The Trump project is founded on two major objectives: the first is preserving American hegemony on global scale, and the second is preserving the WASP (White Anglo Saxon Protestant) hegemony within the United States. In order to achieve these objectives Trump must defeat the competitors who are threatening these hegemonies. On the global level, China is the only serious competitor. And on the domestic level The Latino and Afro-American communities are the main competitors. However, Trump would not go clearly stating his objectives in these terms, he would need to camouflage them with his nationalistic populist discourse and above all with Islamophobia. Despite that none of both challenges to American white hegemony is emanating from Muslims themselves, Islamophobia is, oddly enough, the ticket to defeat the Chinese, and also to contain the surge of Latino and Black social and political power. Let us see how.
Globally, it is the position of China that defines the globalisation against which Trump is going to war. China is the only serious threat to American hegemony. The Chinese themselves have been pragmatic enough to avoid portraying themselves as a competitor or a challenger to American power. However, objectively, and both economically and geopolitically, the insight that China's exponentially growing power will eventually enable it to challenge U.S hegemony has been haunting American strategists for years. Trump sees himself as the man who will finally do something about it.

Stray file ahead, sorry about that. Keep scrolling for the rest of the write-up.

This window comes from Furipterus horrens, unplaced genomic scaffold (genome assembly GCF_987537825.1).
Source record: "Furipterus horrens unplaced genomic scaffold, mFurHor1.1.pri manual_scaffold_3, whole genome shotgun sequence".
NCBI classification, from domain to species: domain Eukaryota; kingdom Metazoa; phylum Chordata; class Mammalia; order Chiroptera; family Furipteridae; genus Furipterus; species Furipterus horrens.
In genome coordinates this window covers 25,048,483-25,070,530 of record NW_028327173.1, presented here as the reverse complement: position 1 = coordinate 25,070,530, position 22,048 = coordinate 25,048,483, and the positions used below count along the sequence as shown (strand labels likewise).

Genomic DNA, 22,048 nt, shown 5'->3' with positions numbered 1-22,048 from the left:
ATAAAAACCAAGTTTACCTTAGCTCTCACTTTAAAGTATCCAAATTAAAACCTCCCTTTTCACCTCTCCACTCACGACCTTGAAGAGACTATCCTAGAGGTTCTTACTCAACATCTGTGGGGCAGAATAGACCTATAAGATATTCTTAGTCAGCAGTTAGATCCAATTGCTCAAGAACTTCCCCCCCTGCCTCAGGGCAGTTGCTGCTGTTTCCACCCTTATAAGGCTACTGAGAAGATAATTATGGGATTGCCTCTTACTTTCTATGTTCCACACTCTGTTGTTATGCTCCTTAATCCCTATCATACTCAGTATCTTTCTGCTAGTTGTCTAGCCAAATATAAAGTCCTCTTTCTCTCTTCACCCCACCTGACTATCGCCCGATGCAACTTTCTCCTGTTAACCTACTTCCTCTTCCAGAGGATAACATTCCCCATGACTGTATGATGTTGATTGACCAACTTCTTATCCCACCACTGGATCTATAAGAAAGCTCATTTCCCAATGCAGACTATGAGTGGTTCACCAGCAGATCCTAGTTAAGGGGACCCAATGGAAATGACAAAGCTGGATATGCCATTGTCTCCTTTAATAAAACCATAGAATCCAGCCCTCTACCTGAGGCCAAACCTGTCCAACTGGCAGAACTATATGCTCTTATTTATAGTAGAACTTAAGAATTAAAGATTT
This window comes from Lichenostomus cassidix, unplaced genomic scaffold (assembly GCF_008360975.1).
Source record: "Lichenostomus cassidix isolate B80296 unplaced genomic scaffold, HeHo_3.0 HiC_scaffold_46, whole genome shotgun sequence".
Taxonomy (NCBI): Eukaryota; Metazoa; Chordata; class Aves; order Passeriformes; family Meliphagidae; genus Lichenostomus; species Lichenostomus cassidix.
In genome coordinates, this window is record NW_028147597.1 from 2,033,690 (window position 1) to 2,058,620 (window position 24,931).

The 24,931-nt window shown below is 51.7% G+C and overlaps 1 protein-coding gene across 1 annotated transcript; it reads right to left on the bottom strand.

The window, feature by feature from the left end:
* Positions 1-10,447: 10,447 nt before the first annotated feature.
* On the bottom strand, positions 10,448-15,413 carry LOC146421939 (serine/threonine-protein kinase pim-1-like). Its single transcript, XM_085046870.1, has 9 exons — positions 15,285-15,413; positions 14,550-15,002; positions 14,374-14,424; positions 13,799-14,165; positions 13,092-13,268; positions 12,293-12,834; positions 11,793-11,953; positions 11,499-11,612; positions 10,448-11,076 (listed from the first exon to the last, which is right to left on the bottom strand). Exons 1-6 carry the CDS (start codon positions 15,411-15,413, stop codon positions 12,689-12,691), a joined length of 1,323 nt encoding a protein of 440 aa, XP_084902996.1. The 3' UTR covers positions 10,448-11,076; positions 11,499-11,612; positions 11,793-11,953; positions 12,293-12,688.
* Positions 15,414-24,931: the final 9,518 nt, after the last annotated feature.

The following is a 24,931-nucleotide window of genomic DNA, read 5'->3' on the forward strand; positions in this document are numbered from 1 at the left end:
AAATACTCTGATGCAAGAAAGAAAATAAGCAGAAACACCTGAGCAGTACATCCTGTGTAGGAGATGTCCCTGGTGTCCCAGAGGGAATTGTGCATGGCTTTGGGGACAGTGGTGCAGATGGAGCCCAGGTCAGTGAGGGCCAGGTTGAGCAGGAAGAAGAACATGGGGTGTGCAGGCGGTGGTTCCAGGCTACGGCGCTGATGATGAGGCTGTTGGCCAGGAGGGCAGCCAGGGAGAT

Tension is building up with the Chinese, as military leaders on both sides already expressed that the possibility of a confrontation in the south China sea cannot be excluded. Nevertheless, I do not see a confrontation taking place in the near future. Instead, it is with Iran that tension can lead to a fast escalation. To start with, escalation with Iran is more in line with the Islamophobic discourse that dominates the minds of the new power circle in Washington. Moreover, attacking Iran is a high priority from an Israeli perspective and a Saudi perspective. Israel and Saudi Arabia, next to India, are revealing themselves as the most enthusiastic cheerleaders of the new POTUS. Both the Israelis and the Saudis will be lobbying Trump to attack Iran. While Putin will be trying to convince him not to do so. The outcome remains to be seen. But if any, this is the situation that is the most likely to explode within the coming year or two. The hidden stake is that Trump and his crew might see a war with Iran as a prelude to subduing China. An attack on Iran will lead to skyrocketing oil prices and that will instigate a global recession. A global recession is ideal for the protectionist policies of Trump. It is also ideal to break the back of Chinese industry.